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University of Tulsa

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  • Statistics

    Location:
    Tulsa, OK
    Setting:
    Urban
    Public/Private:
    Private
    Undergraduates:
    3,004
    Selectivity:
    More Selective
    Acceptance Rate:
    41 %
    Tuition and Fees:
    $31,551
    See All Statistics
  • Summary

    The University of Tulsa is a private school in Oklahoma where students can’t deny the homey vibe of their surroundings and the friendliness of their peers.

    The diverse student body is split into those pursuing the renowned petroleum engineering major (as well as other stellar engineering programs) and students seeking a liberal arts education. For extracurriculars, many get involved with campus ministries or Greek life, though students assure that the Greek community doesn’t dominate the social scene. Afterhours, the college crowd hits up parties in

    student housing, taking advantage of their “wet” campus policy. The city of Tulsa offers a lot in the way of bars, restaurants, and entertainment, and the locals are welcoming to the college community. The only downside is that you need a car to get around town in this expansive part of the country, but with these hospitable students, someone would offer you a ride… along with the shirt off his back.

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  • Student Ratings

    1= Low/Not Active10 = High/Very Active
    8
    Professors Accessible  
    6
    Intellectual Life  
    8
    Campus Safety  
    5
    Political Activity  
    7
    Sports Culture  
    6
    Arts Culture  
    5
    Greek Life  
    7
    Alcohol Use  
    4
    Drug Culture  
  • Additional Info

    The University of Tulsa was founded by Alice Mary Robertson in 1882 as the Presbyterian School for Indian Girls in Muskogee, Oklahoma. The school was later re-charted as the Henry Kendall College in 1894 when the Board of Home Missions of the Presbyterian Church upped the former boarding school’s status. In 1907 the college moved from the original location in Muskogee to the current site in Tulsa. 1920 saw the college merge with McFarlin College to create the University of Tulsa and in 1926, it became an independent corporation with a self-perpetuating board of trustees. Though it is still technically associated with the Presbyterian Church, there aren’t any religious requirements.

    TU’s campus is situated around a grassy quad called “The U.” At the top of the U is the McFarlin Library, in an English Gothic style in cohesion with the architectural style of the rest of campus. Most academic buildings surround The U and the campus is fairly compact so getting between classes just takes a quick walk. Currently, much of the campus is undergoing renovations, and students complain about the constant construction. However, much of it is estimated to be completed within the next few years.

    TU is located in Tulsa, Oklahoma, the second largest city in the state. Because TU is such a small school situated in a metropolis (of Oklahoma standards), the city doesn’t exactly qualify as a “college town.” Students say the locals are friendly and the city has that hospitable down-home vibe, but Tulsans aren’t required to be fans of the college like the other college-hosting towns in Oklahoma. The city has great restaurants, shops, bars, and a fun nightlife scene, but because it is so spread out, students really need cars to take advantage of everything off campus.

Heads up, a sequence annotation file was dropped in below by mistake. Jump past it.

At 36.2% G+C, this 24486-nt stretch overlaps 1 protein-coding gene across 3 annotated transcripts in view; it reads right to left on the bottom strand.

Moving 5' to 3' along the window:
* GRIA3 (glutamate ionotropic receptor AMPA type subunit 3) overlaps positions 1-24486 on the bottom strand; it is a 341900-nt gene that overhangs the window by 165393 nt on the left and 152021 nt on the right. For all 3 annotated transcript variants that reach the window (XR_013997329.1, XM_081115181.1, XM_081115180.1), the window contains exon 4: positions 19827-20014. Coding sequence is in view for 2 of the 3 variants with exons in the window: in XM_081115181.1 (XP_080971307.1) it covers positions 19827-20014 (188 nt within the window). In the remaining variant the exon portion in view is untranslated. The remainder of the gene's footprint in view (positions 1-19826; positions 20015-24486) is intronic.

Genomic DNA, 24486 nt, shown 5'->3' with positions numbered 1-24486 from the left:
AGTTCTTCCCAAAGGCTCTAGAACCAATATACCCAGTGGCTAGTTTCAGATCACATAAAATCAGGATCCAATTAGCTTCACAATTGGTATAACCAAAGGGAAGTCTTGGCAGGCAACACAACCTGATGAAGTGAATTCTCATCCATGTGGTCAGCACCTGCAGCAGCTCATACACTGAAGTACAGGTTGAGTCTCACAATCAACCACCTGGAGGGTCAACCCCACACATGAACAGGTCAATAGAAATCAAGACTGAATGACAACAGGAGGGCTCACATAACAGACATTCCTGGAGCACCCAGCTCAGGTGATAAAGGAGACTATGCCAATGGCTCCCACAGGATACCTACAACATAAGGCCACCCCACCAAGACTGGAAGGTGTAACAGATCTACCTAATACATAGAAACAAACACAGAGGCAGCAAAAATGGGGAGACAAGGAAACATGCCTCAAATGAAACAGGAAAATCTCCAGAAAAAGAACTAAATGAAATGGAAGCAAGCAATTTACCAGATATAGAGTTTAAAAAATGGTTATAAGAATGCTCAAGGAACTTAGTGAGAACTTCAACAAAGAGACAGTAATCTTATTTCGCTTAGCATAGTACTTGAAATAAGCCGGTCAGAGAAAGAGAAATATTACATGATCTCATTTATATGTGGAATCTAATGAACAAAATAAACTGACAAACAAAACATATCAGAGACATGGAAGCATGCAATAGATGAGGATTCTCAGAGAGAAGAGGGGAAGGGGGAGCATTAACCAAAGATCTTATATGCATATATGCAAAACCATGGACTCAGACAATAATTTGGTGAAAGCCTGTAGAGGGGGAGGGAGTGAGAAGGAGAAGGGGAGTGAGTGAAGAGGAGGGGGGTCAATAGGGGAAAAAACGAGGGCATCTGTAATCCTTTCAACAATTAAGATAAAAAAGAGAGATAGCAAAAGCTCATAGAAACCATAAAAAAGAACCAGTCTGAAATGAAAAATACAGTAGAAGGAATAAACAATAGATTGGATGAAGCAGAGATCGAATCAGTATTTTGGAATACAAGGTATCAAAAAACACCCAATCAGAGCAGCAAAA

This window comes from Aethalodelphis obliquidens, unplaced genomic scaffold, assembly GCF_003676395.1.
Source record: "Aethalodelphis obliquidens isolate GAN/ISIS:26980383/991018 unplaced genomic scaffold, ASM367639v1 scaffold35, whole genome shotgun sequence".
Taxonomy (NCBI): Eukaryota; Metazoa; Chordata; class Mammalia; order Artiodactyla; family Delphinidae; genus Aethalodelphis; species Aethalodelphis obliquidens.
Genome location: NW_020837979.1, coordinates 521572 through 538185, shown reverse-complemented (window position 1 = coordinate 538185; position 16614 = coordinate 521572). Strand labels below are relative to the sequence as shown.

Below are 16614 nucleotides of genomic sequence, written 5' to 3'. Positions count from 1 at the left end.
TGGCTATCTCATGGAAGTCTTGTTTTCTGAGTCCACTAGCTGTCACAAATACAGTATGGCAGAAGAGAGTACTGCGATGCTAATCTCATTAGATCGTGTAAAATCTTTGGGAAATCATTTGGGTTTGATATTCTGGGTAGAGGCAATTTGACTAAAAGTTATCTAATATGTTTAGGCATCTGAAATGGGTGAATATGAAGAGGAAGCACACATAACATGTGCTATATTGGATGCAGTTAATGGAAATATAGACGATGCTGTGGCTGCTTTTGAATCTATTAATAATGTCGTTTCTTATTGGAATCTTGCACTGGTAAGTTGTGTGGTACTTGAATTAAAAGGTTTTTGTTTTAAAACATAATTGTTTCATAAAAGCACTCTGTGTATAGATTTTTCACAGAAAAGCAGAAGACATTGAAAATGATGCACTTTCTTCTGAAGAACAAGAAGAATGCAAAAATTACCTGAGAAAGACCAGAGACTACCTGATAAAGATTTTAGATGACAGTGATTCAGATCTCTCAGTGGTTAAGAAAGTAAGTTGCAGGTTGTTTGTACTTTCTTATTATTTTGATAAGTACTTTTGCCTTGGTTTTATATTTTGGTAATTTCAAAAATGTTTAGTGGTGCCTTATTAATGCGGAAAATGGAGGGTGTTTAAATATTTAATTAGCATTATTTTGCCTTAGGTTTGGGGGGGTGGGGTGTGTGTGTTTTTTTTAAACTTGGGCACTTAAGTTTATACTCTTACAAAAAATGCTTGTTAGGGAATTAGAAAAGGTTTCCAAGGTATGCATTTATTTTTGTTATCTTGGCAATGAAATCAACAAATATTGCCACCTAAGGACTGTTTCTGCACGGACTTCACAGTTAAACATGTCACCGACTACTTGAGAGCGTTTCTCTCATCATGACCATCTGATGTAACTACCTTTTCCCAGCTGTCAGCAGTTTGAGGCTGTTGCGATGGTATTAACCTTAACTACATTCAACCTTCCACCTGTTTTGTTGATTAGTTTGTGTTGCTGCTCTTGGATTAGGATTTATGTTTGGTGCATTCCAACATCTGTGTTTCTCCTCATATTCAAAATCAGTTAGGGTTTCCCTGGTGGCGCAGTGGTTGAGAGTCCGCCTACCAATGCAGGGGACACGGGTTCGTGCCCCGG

As put by a junior, “Some activities that happen every year are the "Screw Your Roommate" dance in which you set them up with a date, the Toilet Bowl (a flag football competition), Spring Fest, and Homecoming. Both Homecoming and Spring Fest are a week full of fun events and games. Last year at Spring Fest, TU brought in Ben Folds. All the students got to go to the concert for free.” The school also holds a massive Homecoming Bonfire the Thursday before the Homecoming football game.

    Paul Harvey (attended 1930s) is a radio personality for ABC Radio Networks and hosts the broadcasts News and Comment and The Rest of the Story.

    Susan Eloise Hinton (1970) authored The Outsiders, a best-selling young adult novel.

    Bob Losure (1969) was a news anchor for CNN headline news.

    Rue McClanahan (1956) is an actress from The Golden Girls and Maude.

    The Golden Hurricane teams are NCAA Division I and are members of Conference USA. TU has varsity men’s and women’s teams for basketball, cross country, football, golf, track and field, rowing, soccer, softball, tennis, and volleyball. The Golden Hurricane has won four national championships in women’s golf, and two national championships in men’s basketball. Because of its history of success, basketball is one of the most popular sports on campus, but the recent success of the football team has brought some dormant Hurricane spirit to life. TU has made an effort in the past few years to increase turnout to sporting events through student-section giveaways and a “wear blue” campaign to support the teams.

    TU’s mascot is Captain Cane, a clothes-wearing personification of a golden hurricane.

    TU’s on-campus mosque was one of the first at US universities.

    TU is historically affiliated with the Presbyterian Church.

    TU has four separate residence halls, an Honors House, and some swanky university-owned apartments. There are co-ed dorms and also male or female-only dorms. There is a new-student dorm that houses freshmen only, as well as a dorm that boasts a Faculty-in-Residence program where students can get more involved with the university community by living around professors. Living spaces can range from singles to doubles to multi-person suites. The on-campus apartments are arranged into “villages” and are newer (and more tricked out) than the traditional housing, but cost a wad more.